Helicopter skiing or heli-skiing is a type of backcountry skiing / free-riding which involves a helicopter to access remote areas and slopes of virgin powder snow.
Chances are that you already know what heli-skiing is about, but for those who have never heard of it before, here is some information about this type of adventurous skiing: First of all, heli-skiing is an activity of downhill skiing / snowboarding which takes place in untouched snow, on remote mountainsides, away from the groomed slopes of a ski resort. What separates heli-skiing from other types of freeriding and backcountry skiing is that skiers and snowboarders are flown by helicopter to the top of these remote slopes. Using a helicopter allows the skier or snowboarder to quickly reach stunning heights and spectacular slopes otherwise difficult to access. Heli-skiing is a truly unique experience: it combines the magical sensation of getting a bird’s-eye view of the mountain world, and the thrill of gliding through powder snow, down pristine slopes may-be never skied before. This is why heli-skiing has become a popular thrill-seeking adventure, attracting more skiers and snowboarders every year, from first-timers to expert free-riders.
The terms “heli-skiing” and “heli-boarding” stem from a combination of the words “helicopter” and “skiing / snowboarding”. Heli-skiing emerged as a particular type of sportive holiday in Canada in the mid 1960s. Following the glory years of mountaineering during which the major European and Asian peaks were being conquered, mountain sports experienced a prosperous period; thousands of climbers skiers and would then set out to Canada in search of new adventures in the majestic Canadian Rockies. In 1965, Hans Gmoser -an Austrian mountain guide and immigrant to Canada who had started a guiding company in the Rockies- began using helicopters to transport skiers high into remote mountains, in order to provide them with a unique ski experience. Starting with some basic buildings far away from civilization and one helicopter, Hans Gmoser created a heli-skiing business -Canadian Mountain Holidays – which was to prosper rapidly and become very successful over the years. Today, leader in the heli-ski industry, CMH is the world’s largest heli-skiing company, operating 11 bases and luxurious lodges across the mountains of western Canada.
In addition to Canada, which is considered the most important heli-skiing destination in the world, the particular activity of off-piste skiing / free riding is also becoming popular in other parts of the world such as Alaska, New Zealand, Italy, Switzerland, Chile, Argentina and even the Himalayas. The famous Swiss skier Sylvan Saudan, ski instructor and the father of extreme skiing, experimented and introduced helicopter skiing in the Himalayas, some 30 years ago. In some European countries such as Germany, Switzerland and France, heli-skiing is restricted or prohibited; this is advocated by conservationists who believe that helicopters harm the natural environment and violate the peace of other mountain users. However, many mountain experts disagree, arguing helicopters have their place in the mountains; it is worth noting that helicopters have brought a major contribution to the development of mountain rescue, a service which benefit all mountain users. Furthermore, most heli-skiing is done in remote places, away from the mountain crowd, and leaves no impact in the environment but a few (temporary!) tracks in the snow. Adventurous off-piste and free-riding adepts, who are unable to heli-ski in those countries with restrictions in place, are now coming to the Caucasus Mountains where they can enjoy an exciting heli-skiing experience in the Mt Kazbegi region – the most attractive area for this type of adventure.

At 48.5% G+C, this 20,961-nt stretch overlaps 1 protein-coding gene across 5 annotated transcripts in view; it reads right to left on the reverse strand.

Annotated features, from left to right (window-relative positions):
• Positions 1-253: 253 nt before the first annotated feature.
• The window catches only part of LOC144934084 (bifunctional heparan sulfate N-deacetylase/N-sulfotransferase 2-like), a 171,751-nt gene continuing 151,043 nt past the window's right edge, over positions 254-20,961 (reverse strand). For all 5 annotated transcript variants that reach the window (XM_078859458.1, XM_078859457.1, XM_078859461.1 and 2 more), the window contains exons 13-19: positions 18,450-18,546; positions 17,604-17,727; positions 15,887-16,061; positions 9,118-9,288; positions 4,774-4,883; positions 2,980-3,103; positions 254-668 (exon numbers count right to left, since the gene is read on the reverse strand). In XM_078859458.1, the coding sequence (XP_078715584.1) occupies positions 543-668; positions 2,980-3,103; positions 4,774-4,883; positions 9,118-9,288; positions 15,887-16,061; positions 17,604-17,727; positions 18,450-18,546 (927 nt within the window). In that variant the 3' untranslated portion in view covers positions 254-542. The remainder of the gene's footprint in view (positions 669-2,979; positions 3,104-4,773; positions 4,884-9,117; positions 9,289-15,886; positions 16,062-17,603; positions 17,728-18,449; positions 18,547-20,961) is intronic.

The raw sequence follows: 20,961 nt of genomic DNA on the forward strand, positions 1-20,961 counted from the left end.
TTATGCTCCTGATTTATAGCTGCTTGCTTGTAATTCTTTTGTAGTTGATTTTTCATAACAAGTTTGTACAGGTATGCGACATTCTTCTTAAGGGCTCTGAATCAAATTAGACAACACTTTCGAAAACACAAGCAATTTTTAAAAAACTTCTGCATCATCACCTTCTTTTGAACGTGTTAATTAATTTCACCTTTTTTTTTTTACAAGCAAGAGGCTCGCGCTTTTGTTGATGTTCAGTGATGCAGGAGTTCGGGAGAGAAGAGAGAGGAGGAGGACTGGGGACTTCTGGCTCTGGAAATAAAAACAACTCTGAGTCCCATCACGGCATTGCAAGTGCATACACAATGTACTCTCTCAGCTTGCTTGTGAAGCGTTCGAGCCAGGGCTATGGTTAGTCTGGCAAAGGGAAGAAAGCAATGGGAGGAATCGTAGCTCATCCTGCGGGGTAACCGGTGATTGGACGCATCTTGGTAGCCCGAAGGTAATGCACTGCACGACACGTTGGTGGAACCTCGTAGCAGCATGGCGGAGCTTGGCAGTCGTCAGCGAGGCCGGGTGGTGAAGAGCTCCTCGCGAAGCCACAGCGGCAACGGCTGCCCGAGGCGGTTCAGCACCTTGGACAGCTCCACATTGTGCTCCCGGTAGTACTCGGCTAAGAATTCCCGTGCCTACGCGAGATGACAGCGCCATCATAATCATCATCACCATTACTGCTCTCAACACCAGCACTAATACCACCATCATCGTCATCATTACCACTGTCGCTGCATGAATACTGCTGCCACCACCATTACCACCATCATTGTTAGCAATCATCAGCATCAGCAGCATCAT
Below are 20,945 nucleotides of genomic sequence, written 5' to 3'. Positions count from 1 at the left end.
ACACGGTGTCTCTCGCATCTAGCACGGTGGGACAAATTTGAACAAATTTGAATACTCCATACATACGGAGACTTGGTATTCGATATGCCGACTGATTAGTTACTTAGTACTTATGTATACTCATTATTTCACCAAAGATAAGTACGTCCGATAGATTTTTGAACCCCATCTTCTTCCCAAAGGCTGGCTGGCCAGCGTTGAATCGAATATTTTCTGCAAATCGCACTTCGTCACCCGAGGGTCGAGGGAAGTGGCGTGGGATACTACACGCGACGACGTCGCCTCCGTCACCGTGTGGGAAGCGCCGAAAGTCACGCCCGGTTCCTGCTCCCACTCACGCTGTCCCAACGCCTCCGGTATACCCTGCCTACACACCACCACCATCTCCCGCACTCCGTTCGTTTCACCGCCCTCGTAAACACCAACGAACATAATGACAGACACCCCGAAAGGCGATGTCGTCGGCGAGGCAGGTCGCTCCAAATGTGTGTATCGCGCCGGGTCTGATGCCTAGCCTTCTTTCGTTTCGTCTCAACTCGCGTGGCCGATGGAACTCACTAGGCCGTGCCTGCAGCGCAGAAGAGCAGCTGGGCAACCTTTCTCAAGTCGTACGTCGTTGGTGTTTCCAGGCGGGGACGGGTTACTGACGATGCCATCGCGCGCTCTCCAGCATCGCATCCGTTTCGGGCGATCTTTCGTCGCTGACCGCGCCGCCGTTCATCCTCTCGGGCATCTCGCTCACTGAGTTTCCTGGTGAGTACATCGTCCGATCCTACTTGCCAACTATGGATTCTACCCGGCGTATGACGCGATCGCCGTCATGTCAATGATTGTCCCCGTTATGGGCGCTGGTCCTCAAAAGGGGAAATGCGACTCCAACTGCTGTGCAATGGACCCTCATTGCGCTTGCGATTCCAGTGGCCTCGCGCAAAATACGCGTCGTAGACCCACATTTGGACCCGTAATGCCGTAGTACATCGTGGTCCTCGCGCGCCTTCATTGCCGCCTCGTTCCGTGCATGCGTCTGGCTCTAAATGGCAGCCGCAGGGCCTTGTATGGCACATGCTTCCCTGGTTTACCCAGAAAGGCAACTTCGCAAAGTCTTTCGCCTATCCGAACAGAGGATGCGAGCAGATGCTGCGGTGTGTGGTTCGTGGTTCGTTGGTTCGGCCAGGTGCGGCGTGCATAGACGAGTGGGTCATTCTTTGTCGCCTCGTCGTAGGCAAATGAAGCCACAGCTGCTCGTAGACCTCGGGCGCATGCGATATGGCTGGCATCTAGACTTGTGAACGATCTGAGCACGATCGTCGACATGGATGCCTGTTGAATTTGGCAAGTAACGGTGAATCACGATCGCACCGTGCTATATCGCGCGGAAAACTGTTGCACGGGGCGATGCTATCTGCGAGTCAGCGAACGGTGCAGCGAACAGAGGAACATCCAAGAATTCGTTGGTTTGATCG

Thanks to its successful development, heli-skiing as a more adventurous variant of skiing is becoming increasingly popular among skiers and snowboarders, from experienced free-riders to off-piste first timers.
Winter fans are constantly encouraged to push further their skiing / snowboarding adventure; convenient infrastructure at ski resorts giving access to off-piste skiing areas constant exploration of new slopes revealing attractive descents, availability of high-tech safety gear for skiing in the backcountry, increasing number of travel agents specializing in adventurous holidays… are among the major factors.
Heli-skiing stands out because of the incredible freedom and convenience it gives – in remote areas- for moving from one summit to the next, and for providing a large choice of pristine slopes and powder runs.
Furthermore, heli-skiing is practiced in selected places, carefully chosen by professional and highly skilled guides leading the groups and striving to minimize the risks associated with this activity. This allows skiers/snowboarders to enjoy the natural environment -and the infinite joy of heli-skiing- with a feeling of safety, regardless of the degree of mountain experience and snowpack knowledge they may have.